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Archive for December 27, 2017

How to Successfully Implement Customer Feedback Surveys

Few people get excited about taking a survey. Unless your customers instantly see why it’s important or you offer a reward, they’re likely to dismiss it. However, your company needs those responses. They help you help your customers. If you understand what motivates potential respondents, you’ll be more than equipped to get the survey results you need.

Make the Survey Experience Amazing for Every Customer

Reciprocity, rewards, and interest can each motivate your customers to complete your survey. The more specific you can make each customer’s survey experience, the more interesting they’ll find it—and the more likely they’ll be to respond.

 

Reciprocity: Create an Exchange

In 1974, sociologist Phillip Kunz at Brigham Young University sent out handwritten Christmas cards to 600 strangers. His theory: if someone does something for you, you’ll return the favor. Kunz’s study worked. He received more than 200 replies from people, many of whom also sent their Christmas card with handwritten notes. That’s why it didn’t matter that Kunz’s subjects didn’t know him: their empathy kicked in once they received something, and they felt compelled to give something back.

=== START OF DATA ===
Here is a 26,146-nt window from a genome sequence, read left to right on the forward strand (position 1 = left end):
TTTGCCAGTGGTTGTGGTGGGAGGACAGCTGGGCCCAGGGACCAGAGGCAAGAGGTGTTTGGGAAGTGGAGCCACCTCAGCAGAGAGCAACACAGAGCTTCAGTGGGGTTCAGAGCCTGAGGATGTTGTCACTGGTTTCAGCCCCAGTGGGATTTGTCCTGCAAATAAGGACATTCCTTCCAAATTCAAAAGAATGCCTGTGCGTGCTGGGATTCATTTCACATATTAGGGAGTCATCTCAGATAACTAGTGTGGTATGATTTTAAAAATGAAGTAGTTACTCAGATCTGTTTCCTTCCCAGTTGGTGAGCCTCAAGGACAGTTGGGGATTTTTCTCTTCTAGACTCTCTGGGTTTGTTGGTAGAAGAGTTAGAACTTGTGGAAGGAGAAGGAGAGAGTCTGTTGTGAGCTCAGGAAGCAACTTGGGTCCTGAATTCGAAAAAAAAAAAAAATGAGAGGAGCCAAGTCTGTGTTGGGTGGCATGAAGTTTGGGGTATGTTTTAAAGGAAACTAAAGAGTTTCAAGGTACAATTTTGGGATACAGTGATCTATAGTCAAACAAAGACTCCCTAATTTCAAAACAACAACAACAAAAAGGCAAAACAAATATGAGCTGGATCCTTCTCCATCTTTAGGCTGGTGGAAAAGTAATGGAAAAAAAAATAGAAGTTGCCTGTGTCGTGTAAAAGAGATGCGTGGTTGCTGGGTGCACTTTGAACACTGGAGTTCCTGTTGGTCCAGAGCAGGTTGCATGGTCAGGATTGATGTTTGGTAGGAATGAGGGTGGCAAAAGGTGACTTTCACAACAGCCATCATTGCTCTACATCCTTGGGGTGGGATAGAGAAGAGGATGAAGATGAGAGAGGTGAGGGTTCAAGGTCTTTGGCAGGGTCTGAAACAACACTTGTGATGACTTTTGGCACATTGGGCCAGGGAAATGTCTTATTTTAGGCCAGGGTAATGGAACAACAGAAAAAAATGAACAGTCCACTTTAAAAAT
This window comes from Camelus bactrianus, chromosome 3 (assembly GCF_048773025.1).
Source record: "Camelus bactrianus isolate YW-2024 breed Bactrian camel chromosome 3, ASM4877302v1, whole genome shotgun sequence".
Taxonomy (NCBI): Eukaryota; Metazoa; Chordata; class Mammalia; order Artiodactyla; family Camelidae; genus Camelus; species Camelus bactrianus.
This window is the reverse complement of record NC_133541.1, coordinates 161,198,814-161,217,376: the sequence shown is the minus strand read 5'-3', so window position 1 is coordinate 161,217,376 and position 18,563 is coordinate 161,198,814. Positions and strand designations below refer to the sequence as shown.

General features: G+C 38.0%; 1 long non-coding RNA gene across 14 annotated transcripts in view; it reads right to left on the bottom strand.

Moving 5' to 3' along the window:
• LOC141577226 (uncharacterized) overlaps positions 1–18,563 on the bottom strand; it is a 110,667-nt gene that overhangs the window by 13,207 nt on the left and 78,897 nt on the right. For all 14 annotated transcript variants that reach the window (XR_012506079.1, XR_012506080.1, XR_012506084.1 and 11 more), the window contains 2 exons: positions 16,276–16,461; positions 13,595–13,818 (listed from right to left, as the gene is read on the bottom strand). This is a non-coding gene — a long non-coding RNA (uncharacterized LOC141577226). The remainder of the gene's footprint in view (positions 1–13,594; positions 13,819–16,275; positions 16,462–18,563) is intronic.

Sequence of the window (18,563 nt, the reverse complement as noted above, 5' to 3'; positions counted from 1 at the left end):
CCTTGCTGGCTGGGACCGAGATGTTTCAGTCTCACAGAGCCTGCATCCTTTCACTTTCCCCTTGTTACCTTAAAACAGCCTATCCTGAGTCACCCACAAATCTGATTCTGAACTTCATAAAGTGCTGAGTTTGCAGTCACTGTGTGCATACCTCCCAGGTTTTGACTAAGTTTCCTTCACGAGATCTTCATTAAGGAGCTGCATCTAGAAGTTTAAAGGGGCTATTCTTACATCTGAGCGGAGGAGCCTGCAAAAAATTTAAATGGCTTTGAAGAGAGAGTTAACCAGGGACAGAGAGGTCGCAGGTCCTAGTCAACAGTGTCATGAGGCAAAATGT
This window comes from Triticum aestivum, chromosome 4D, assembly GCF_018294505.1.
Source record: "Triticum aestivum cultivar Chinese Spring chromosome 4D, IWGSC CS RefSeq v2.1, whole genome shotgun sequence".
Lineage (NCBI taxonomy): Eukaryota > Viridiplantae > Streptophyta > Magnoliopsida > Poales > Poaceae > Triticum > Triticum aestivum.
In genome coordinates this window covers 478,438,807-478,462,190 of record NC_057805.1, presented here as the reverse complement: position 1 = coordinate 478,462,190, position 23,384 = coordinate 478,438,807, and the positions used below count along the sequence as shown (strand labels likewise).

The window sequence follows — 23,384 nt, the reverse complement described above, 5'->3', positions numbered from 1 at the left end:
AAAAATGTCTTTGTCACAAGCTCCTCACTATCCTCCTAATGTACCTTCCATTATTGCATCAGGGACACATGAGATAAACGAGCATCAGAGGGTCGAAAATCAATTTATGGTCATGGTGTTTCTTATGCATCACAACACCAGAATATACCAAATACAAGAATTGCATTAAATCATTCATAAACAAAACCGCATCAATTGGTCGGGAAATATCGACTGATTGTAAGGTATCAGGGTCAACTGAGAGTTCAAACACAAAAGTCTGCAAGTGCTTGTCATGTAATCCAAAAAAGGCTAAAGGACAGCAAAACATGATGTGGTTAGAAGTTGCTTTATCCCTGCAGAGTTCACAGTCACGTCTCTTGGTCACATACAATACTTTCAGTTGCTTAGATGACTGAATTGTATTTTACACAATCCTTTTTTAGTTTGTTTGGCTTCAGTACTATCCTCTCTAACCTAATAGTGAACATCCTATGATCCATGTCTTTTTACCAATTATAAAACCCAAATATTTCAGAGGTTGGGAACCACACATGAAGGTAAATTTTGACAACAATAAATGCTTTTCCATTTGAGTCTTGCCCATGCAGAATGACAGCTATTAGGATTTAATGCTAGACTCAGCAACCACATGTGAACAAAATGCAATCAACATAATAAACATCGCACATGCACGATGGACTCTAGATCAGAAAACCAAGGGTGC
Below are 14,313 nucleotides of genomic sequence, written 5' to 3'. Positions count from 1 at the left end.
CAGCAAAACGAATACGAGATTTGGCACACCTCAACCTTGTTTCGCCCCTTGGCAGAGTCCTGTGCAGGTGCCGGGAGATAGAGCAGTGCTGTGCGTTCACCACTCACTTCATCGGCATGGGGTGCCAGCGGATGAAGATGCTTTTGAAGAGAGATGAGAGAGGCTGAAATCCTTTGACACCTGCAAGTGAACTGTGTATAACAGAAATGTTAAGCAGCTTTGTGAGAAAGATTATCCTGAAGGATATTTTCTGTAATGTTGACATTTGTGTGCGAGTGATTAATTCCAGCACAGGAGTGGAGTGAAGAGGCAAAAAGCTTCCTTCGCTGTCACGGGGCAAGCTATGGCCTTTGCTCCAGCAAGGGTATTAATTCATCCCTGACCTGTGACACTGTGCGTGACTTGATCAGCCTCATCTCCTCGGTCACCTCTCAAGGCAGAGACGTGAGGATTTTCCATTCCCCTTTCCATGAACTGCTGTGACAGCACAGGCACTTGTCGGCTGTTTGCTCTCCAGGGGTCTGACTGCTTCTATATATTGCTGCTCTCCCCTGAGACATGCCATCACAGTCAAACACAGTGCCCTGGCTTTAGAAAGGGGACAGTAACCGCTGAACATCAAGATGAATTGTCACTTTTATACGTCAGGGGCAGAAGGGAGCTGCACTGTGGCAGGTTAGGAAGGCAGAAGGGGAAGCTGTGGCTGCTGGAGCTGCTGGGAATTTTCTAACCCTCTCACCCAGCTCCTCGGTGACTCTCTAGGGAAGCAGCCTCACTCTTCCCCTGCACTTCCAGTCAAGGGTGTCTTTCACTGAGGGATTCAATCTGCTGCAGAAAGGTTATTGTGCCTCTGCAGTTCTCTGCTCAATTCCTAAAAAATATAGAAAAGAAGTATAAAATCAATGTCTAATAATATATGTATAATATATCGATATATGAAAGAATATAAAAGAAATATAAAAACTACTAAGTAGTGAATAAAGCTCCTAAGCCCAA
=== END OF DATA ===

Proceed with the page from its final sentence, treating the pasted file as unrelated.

The same logic—of reciprocating when you’re given something—can be applied to timing your surveys.

Here are some examples of great times to survey your customers:

  • After they’ve been onboarded. Once you’ve given them a tutorial on how to use a core part of your product, survey them on whether it was helpful.
  • When they’ve just made a purchase. Your customer has just worked their way through your site to make a purchase, so ask them what they’d like to see while it’s fresh in their minds.
  • A few weeks after their purchase. By now customers have used the product and will have honest feedback. Offer them a discount on future purchases in return for feedback.

 

Rewards: Entice Them with a Promise

Via the incentive theory of motivation, positive incentives like “money, rewards, or recognition” motivate people to take action. But most people tend to prefer rewards sooner than later. Even if your customers understand that responding to a survey will help them down the line, they’d prefer to have a small reward for sacrificing their time here and now.